Friday, May 20, 2011

Not For the Faint Hearted

There is a new book by Chris Hedges, "The World As It Is: Dispatches on the Myth of Human Progress," which consists of columns Hedges wrote for over the past few years. This is not a book for the faint hearted or for those who cannot entertain rebellious thoughts about our current state of affairs. The first essay is entitled "It is Not Going To Be OK," and in it he writes about Sheldon Wolin who is now 86 and has been a political scientist for a long time. In his latest book, Wolin writes about "inverted totalitarianism," which does not revolve around a particular leader but "finds its expression in the anonymity of the corporate state. It purports to to cherish democracy, patriotism, and the Constitution while cynically manipulating internal levers to subvert and thwart democratic institutions." According to Wolin, "Under inverted totalitarianism...economics dominates politics-and with that domination comes different forms of ruthlessness."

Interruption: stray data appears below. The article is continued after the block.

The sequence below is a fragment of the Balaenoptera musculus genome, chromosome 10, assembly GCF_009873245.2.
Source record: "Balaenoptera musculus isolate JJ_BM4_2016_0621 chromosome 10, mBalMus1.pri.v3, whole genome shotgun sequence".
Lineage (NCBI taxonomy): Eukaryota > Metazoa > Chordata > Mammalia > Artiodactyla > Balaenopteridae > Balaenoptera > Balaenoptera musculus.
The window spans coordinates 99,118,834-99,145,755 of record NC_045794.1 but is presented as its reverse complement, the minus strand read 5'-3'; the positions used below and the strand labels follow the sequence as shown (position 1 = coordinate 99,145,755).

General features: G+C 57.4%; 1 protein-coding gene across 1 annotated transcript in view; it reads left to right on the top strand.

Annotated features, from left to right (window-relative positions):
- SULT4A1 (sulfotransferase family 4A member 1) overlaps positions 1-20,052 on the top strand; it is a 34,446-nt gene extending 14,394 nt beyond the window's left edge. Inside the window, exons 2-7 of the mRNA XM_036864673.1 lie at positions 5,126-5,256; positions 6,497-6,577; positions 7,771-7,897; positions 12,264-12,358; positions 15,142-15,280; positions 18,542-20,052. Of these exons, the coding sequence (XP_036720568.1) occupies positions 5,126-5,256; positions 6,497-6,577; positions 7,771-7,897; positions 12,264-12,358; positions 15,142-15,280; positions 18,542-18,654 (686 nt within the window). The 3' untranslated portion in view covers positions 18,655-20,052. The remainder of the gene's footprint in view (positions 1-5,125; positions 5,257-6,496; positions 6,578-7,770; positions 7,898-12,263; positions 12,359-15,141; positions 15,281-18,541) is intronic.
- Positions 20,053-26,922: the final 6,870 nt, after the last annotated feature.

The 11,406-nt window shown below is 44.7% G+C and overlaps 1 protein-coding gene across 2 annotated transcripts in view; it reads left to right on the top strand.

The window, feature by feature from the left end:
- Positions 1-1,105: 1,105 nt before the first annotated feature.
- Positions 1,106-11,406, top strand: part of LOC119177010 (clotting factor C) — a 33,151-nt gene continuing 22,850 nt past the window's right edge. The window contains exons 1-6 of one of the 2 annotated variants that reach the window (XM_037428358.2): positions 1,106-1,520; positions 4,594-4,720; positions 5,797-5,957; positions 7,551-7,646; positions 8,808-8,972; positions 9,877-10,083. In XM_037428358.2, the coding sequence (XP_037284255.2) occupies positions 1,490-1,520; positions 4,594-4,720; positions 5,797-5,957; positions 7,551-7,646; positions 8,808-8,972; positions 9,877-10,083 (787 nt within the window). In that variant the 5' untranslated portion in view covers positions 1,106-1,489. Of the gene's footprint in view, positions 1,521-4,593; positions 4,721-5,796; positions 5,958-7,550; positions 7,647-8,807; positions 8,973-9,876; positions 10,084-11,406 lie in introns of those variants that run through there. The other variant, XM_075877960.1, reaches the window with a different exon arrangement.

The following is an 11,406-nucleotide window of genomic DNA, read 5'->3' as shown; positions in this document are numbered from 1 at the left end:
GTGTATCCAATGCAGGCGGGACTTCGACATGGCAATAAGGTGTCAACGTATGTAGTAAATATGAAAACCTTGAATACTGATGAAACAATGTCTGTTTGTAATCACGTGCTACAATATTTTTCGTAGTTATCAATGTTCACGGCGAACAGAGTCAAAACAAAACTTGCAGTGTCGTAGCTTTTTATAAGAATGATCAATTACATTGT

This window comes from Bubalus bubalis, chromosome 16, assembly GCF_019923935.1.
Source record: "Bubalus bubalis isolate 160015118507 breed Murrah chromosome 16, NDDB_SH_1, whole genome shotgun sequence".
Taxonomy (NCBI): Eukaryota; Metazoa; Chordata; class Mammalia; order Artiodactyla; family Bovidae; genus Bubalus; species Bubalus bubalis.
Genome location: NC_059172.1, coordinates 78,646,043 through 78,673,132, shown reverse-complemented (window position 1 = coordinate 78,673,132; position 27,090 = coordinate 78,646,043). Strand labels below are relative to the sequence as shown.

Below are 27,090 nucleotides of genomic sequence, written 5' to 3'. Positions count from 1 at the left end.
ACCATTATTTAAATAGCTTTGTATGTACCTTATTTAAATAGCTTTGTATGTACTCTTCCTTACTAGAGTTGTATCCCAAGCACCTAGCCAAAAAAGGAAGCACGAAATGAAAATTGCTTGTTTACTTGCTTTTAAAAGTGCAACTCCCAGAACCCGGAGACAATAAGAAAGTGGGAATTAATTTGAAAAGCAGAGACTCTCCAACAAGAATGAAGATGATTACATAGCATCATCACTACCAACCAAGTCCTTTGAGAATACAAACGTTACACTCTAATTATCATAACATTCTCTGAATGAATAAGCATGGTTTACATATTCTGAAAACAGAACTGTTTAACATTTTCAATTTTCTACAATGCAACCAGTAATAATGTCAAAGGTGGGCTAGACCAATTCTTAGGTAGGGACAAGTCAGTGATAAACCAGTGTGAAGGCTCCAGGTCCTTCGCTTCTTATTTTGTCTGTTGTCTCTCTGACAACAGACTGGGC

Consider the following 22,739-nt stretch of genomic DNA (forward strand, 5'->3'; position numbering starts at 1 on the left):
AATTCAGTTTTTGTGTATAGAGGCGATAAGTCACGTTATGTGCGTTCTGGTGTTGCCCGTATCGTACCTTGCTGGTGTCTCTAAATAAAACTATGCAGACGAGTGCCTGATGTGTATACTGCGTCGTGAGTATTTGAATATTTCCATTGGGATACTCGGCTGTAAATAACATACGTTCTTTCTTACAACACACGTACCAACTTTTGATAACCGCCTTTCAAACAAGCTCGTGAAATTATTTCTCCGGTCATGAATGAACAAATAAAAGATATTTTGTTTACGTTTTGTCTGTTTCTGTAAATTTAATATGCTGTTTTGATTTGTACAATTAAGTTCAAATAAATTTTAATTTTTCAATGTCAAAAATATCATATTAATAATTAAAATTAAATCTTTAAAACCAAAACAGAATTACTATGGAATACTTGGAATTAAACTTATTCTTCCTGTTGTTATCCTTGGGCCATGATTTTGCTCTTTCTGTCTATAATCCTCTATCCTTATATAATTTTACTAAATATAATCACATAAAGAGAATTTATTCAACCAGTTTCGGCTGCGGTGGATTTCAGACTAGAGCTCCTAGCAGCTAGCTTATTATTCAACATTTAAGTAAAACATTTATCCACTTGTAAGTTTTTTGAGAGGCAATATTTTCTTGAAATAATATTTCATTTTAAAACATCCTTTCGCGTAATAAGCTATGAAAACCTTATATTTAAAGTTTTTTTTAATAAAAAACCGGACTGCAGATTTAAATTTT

This makes me think of the prominence of Tocqueville today and especially his account of "soft despotism," a prominence I have wondered about. Perhaps this is a way of distracting us from the reality of what Wolin calls "Democracy Incorporated," which is the title of his latest book. Such distractions are common especially when useful. If we think about Tocqueville, we won't be thinking about our current situation or will fail to see our situation as it really is....."real reality" as I like to call it.

Here is another passage, this all Hedges, from the "Introduction": "My former employer, the New York Times, with some of the most able and talented journalists and editors in the country, not only propagated the lies used to justify the war in Iraq, but also never saw the financial meltdown coming. These journalists and editors are besotted with their access to the powerful. They look at themselves as players, part of the inside elite. They went to the same colleges. They eat at the same restaurants. They go to the same parties and dinners. They live in the same exclusive neighborhoods. Their children go to the same schools. They are, if one concedes that propaganda is a vital tool for the power elite, important to the system....All that talent, all that money, all that expertise, all those resources proved useless when it came time to examine the two major cataclysmic events of our age. And all that news, however objective and balanced, turned out to be lies." [p. xii]

Good stuff but, as noted, not for the faint hearted.

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